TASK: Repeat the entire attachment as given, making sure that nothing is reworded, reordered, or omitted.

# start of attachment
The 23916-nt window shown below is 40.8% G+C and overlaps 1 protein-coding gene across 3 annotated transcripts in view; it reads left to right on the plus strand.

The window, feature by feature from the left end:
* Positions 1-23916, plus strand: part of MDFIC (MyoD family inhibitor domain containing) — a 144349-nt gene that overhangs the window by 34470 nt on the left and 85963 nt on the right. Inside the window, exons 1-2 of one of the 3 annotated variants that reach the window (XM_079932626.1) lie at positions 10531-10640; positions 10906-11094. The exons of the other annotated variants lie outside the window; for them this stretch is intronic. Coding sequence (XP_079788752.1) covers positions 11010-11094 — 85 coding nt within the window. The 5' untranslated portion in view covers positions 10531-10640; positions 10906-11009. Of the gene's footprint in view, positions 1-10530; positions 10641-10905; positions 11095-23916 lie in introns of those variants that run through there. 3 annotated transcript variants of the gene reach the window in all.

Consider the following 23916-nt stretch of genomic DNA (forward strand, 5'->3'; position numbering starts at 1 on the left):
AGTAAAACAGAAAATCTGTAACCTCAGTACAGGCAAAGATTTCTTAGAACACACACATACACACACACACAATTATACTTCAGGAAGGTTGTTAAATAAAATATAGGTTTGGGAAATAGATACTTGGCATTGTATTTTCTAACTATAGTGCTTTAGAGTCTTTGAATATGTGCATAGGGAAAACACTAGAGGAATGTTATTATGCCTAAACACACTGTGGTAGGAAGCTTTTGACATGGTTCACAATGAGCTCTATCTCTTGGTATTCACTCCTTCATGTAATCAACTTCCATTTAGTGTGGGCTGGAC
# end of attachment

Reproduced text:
The 23916-nt window shown below is 40.8% G+C and overlaps 1 protein-coding gene across 3 annotated transcripts in view; it reads left to right on the plus strand.

The window, feature by feature from the left end:
* Positions 1-23916, plus strand: part of MDFIC (MyoD family inhibitor domain containing) — a 144349-nt gene that overhangs the window by 34470 nt on the left and 85963 nt on the right. Inside the window, exons 1-2 of one of the 3 annotated variants that reach the window (XM_079932626.1) lie at positions 10531-10640; positions 10906-11094. The exons of the other annotated variants lie outside the window; for them this stretch is intronic. Coding sequence (XP_079788752.1) covers positions 11010-11094 — 85 coding nt within the window. The 5' untranslated portion in view covers positions 10531-10640; positions 10906-11009. Of the gene's footprint in view, positions 1-10530; positions 10641-10905; positions 11095-23916 lie in introns of those variants that run through there. 3 annotated transcript variants of the gene reach the window in all.

Consider the following 23916-nt stretch of genomic DNA (forward strand, 5'->3'; position numbering starts at 1 on the left):
AGTAAAACAGAAAATCTGTAACCTCAGTACAGGCAAAGATTTCTTAGAACACACACATACACACACACACAATTATACTTCAGGAAGGTTGTTAAATAAAATATAGGTTTGGGAAATAGATACTTGGCATTGTATTTTCTAACTATAGTGCTTTAGAGTCTTTGAATATGTGCATAGGGAAAACACTAGAGGAATGTTATTATGCCTAAACACACTGTGGTAGGAAGCTTTTGACATGGTTCACAATGAGCTCTATCTCTTGGTATTCACTCCTTCATGTAATCAACTTCCATTTAGTGTGGGCTGGAC